The idea of a “win and in” format is slowly but surely being questioned by NASCAR fans. The question is whether that will finally amount to anything.
The first seven races of the 2022 NASCAR Cup Series season, the opening season of the Gen 7 era, were won by different drivers. Two of the next three winners were repeat winners from those first seven races, but since then, two new winners have emerged.
As a result, 10 different drivers have found victory lane at some point in the first 12 races of the season, and nobody has won more than twice.
Team Penske’s Joey Logano became the latest new winner, winning Sunday’s Goodyear 400 at Darlington Raceway to end a 40-race win drought which had dated back to his win in the dirt race at Bristol Motor Speedway last March.
While it is still early in the regular season, the parity that 2022 has presented has caused some to wonder whether this will be the season that exposes the playoff format — and the falsehood that is the “win and in” concept.
The current playoff system has long been seen as having a “win and in” format, and while it has always played out that way, that is not guaranteed to be the case.
Think about it. There are 26 regular season races, and no matter how many winners there are, there are 16 playoff spots. Those spots go to the regular season points champion and then the 15 drivers who rank next highest in the wins category.
So to truly “lock in” on wins at this point in the year, one must win multiple races, as no driver with two or more wins can fall outside of the top 13 in the wins category.
Could this be the season that sees a winner miss the playoffs?
Notably, the 2021 season also saw 10 winners in the first 12 races, yet it didn’t really get close to a scenario in which any winners missed out. There were just three new (playoff eligible) winners over the course of the regular season’s final 14 events.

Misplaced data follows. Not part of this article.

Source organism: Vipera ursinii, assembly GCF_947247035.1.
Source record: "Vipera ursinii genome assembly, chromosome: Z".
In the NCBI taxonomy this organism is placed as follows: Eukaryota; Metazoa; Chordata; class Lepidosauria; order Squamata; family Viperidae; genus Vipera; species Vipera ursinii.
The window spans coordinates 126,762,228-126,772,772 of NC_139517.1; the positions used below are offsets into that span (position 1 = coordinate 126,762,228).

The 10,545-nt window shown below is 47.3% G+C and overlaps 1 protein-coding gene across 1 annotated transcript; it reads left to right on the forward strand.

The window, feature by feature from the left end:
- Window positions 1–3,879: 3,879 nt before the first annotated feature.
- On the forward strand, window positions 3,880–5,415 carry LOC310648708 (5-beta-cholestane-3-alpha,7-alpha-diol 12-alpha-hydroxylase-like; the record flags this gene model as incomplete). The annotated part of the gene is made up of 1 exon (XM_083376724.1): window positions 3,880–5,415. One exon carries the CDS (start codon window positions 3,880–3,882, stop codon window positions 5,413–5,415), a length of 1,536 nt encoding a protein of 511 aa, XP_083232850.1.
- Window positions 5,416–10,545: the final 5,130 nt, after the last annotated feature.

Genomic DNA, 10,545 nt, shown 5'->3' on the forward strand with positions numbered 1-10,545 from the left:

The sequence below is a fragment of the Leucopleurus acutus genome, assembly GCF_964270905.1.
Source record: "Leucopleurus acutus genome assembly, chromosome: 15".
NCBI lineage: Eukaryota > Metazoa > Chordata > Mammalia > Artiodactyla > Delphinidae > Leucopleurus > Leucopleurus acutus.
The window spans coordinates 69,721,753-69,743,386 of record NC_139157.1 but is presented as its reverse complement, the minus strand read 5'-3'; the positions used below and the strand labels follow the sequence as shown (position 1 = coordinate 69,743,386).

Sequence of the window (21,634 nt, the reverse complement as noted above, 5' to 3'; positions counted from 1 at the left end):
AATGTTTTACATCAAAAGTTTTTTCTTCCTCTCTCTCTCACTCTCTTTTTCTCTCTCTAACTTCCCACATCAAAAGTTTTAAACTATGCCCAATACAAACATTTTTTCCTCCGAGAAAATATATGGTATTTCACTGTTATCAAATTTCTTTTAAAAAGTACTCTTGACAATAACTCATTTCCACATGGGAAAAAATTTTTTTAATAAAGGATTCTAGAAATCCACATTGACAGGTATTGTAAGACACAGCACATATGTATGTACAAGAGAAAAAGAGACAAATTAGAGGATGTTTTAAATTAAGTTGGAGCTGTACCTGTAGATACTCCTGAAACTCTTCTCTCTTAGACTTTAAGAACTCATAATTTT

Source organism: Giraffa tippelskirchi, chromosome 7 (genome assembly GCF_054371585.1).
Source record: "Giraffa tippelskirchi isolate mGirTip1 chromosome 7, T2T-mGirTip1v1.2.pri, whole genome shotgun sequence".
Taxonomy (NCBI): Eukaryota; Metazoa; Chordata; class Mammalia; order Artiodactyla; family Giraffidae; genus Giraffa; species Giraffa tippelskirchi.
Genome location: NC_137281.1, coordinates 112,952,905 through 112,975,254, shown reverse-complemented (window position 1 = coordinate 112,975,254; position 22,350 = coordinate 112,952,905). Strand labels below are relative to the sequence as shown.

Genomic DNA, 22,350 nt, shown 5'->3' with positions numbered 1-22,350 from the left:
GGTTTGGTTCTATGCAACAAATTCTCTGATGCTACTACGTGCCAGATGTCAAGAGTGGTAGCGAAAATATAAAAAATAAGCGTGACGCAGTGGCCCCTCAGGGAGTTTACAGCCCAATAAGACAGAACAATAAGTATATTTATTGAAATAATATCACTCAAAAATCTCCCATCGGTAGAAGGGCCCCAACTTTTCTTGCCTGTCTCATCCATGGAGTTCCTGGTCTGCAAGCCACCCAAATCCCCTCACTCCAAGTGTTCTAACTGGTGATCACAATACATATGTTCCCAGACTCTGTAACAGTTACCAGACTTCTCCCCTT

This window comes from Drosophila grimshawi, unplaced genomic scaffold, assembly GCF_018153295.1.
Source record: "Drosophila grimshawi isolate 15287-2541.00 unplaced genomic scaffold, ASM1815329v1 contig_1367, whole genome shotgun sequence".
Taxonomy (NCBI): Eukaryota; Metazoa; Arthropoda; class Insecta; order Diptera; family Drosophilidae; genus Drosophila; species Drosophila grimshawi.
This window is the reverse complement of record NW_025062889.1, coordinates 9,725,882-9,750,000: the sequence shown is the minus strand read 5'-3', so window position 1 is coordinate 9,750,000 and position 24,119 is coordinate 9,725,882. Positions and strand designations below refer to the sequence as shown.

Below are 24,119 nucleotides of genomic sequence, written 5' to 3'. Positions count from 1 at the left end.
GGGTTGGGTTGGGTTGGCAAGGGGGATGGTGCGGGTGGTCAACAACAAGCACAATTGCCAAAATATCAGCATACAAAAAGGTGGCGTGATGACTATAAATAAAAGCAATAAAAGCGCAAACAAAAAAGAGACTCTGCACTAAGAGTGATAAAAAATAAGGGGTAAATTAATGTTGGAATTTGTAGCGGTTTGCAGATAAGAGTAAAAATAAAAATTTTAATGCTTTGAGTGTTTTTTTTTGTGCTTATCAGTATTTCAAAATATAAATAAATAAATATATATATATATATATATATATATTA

So just because the 2022 season has seen 10 drivers win at least once in 12 races doesn’t mean that this average pace of new winners emerging will continue. If it did, that would mean 21 or 22 different winners. While it’s technically possible, don’t bet on it.
However, it is well worth considering the fact that there are still eight drivers who won at least one race in 2021 but have not yet done so in 2022, including seven who won at least one regular season race.
Add either one of those two numbers to 10, and you do, in fact, get more than 16.
And keep this in mind moving forward: if more than 16 winners were to emerge by the time the regular season ends, the tiebreaker among the one-race winners to award the final playoff spots becomes points.
Technically, this is no different than the tiebreaker among non-winners, when there aren’t enough race winners to fill the postseason field.
Among the 10 winners so far this year, Hendrick Motorsports’ Chase Elliott leads the point standings as the overall leader. Joe Gibbs Racing’s Denny Hamlin sits in 10th place, and he sits down in a 22nd place tie overall.